The storage location for the received data.

  • offset

    The zero-based position in the buffer parameter, at which to store the received data.

  • size

    The number of bytes to receive.

  • socketFlags

    A bitwise combination of the SocketFlags values.

  • callback

    The AsyncCallback delegate.

  • state

    An object containing state information for this request.

      The AsyncCallback delegate deserves a little attention. This is where we will implement our data processing, as the BeginXXX methods initiate the asynchronous operation only. We must supply a delegate function to process the results from the asynchronous operation. Below is an example of using an AsynchCallback delegate function.

      private void AsynchReadCallback(IAsyncResult ar)
      {
          SocketStateObject so = (SocketStateObject)ar.AsyncState;
          Socket s = so.WorkSocket;
      
          try
          {
              // sanity check
              if (s == null || !s.Connected) return;
      
              // call EndRecieve which will return the number of bytes read
              int read = s.EndReceive(ar);
              if (read > 0)
              {
                  // get the buffer as a string
                  string msg = Encoding.ASCII.GetString(so.buffer, 0, read);
                  if (OnReceive != null)
                  {
                      // call delegate to inform client
                      OnReceive(_myID, msg);
                  }
      
                  // and start receiving more
                  s.BeginReceive(so.buffer,
                          0, SocketStateObject.BUFFER_SIZE, 0,
                          new AsyncCallback(AsynchReadCallback), so);
              }
          }
          catch {}
      }
      
      public void AsynchSendCallback(System.IAsyncResult ar)
      {
          SocketStateObject so = (SocketStateObject)ar.AsyncState;
          Socket s = so.WorkSocket;
      
          try
          {
              // sanity check
              if (s == null || !s.Connected) return;
              int send = s.EndSend(ar);
          }
          catch {}
      }

      The code above first obtains the user defined object using the AsynchState property of the ar parameter. The Socket stored in the state object is obtained and the EndRecieve method is called on the socket. The receive processing function will loop until there are no more bytes to read, at which point, it re-enters the main loop. While data is left to receive, the receive handler will continue to call BeginRecieve. The send function is much simpler, it will just call EndSend and terminate. It's important to note that EndRecieve and EndSend will most likely block.

      Let's start looking at the required interface for a bare-bones socket manager. We obviously need Send and Receive methods. Let's look at those now. Below is an example of a public Send method.

      public void SendMessage(string Message)
      {
          // queue it...
          TransmitLock.AcquireWriterLock(-1);
          try
          {
              TransmitQueue.Enqueue(Message);
          }
          catch {}
          finally { TransmitLock.ReleaseWriterLock(); }
      
          // signal that data was sent
          DataReady.Set();
      }

      The code above begins, by using a critical section object to provide thread safety. The message is then added to the transmit queue, and the critical section object is released. Finally, the DataReady event is raised which is an AutoResetEvent object used to inform the send thread, that data is ready to be processed.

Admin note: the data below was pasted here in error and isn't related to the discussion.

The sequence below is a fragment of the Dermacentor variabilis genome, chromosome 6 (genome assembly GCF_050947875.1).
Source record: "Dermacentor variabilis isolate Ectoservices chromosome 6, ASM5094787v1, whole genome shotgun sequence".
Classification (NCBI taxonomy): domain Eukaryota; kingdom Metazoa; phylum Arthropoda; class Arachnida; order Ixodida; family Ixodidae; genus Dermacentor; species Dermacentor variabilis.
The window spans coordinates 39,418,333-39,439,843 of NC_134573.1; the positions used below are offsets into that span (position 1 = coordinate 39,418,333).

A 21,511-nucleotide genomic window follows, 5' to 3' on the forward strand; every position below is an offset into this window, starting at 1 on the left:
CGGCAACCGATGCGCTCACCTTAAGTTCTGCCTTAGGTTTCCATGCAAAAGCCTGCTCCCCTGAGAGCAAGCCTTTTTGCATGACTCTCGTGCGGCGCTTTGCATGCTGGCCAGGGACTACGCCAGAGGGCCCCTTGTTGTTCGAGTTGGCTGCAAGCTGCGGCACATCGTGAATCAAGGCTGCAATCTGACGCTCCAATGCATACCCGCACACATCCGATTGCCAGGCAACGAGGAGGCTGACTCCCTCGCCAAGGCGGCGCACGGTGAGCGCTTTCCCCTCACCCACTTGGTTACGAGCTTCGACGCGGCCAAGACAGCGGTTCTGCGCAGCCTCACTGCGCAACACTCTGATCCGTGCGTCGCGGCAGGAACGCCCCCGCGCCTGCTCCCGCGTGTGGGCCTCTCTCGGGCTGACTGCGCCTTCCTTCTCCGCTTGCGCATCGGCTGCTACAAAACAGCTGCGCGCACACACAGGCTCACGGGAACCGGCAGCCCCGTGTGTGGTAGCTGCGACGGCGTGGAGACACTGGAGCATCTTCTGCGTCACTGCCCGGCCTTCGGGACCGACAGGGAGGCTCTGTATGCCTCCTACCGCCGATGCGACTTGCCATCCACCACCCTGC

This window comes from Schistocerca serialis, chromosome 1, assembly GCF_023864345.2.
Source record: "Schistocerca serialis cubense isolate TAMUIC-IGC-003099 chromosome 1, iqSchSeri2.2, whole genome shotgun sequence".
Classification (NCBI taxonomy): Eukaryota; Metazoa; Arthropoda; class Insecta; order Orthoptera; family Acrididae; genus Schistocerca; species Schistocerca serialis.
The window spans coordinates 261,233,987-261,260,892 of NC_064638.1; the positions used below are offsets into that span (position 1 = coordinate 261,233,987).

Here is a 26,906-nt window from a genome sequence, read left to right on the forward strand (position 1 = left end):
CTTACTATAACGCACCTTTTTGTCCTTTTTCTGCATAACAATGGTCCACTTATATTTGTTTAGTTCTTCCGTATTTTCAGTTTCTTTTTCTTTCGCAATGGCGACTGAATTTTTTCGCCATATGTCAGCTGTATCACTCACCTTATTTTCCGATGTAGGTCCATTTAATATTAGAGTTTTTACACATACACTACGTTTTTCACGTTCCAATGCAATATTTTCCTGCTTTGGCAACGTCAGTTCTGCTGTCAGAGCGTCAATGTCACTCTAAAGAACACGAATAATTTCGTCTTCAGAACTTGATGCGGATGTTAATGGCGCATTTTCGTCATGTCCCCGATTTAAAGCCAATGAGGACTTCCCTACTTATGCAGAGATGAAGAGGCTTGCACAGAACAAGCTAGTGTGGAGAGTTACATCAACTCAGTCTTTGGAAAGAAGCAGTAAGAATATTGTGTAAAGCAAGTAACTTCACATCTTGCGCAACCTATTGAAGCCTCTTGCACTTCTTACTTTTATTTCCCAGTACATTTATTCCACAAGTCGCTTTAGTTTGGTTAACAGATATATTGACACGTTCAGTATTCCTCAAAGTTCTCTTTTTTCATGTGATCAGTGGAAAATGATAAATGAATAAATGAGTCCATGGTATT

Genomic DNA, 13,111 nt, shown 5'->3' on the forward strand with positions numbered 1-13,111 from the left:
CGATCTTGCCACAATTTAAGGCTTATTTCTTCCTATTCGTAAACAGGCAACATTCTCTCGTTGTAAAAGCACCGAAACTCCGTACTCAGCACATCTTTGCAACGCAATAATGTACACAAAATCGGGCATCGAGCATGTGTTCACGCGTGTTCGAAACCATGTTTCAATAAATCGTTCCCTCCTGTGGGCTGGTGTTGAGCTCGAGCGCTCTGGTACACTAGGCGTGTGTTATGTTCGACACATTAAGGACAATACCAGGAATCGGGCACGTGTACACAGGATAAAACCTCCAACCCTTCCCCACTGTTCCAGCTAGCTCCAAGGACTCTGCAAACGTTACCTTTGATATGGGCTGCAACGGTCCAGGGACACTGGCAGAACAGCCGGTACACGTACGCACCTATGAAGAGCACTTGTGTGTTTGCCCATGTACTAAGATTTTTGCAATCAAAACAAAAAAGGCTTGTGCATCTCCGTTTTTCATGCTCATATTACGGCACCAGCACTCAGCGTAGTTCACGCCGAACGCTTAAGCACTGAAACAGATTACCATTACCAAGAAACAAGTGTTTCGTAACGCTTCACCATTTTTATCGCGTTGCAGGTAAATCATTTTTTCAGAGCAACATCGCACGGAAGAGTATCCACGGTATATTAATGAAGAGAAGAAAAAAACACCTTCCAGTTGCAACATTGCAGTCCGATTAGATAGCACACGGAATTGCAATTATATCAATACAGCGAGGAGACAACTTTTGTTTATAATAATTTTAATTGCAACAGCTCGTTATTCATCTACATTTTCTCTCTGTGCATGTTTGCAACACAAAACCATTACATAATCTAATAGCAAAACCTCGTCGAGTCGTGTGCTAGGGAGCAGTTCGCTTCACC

The next public method we need is a Connect method. Please see below for an example.

      public int Connect(string hostName, int serviceport)
      {
          //no need to do anything once connected
          if (_isConnected) return -1;
      
          // resolve...
          IPHostEntry hostEntry = Dns.Resolve(hostName);
          if ( hostEntry != null )
          {
              // create an end-point for the first address...
              IPEndPoint endPoint = new 
                     IPEndPoint(hostEntry.AddressList[0], serviceport);
      
              // connect to host described by endpoint
              _socket.Connect(endPoint); OnConnect(_myID, true);
      
              // spin up the threads...
              //add the two threads for Receive and transmit
              ThreadPool.QueueUserWorkItem
                      (new WaitCallback(ReceiveThreadEntryPoint));
              ThreadPool.QueueUserWorkItem
                      (new WaitCallback(SendThreadEntryPoint));
      
              // set connected flag
              _isConnected = true;
      
              // return this unique id
              return _myID;
          }
          else
          {
              return -1;
          }
      }

      The code above combines two snippets we have already seen, for connecting a Socket and adding threads to the ThreadPool. The Disconnect method is shown below.

      public void Disconnect()
      {
          if (_isConnected)
          {
              _isConnected = false;
      
              // signal the threads to end
              StopEvent.Set();
      
              // now kill the socket
              if (_socket != null)
              {
                  _socket.Close();
              }
              _socket = null;
          }
      }

      The code above uses a ManualResetEvent object, StopEvent, to signal the worker threads to terminate their loop.

      Let's start looking at some implementation details. We will begin with the send and receive threads that are executed from the thread pool. Please see below for code examples.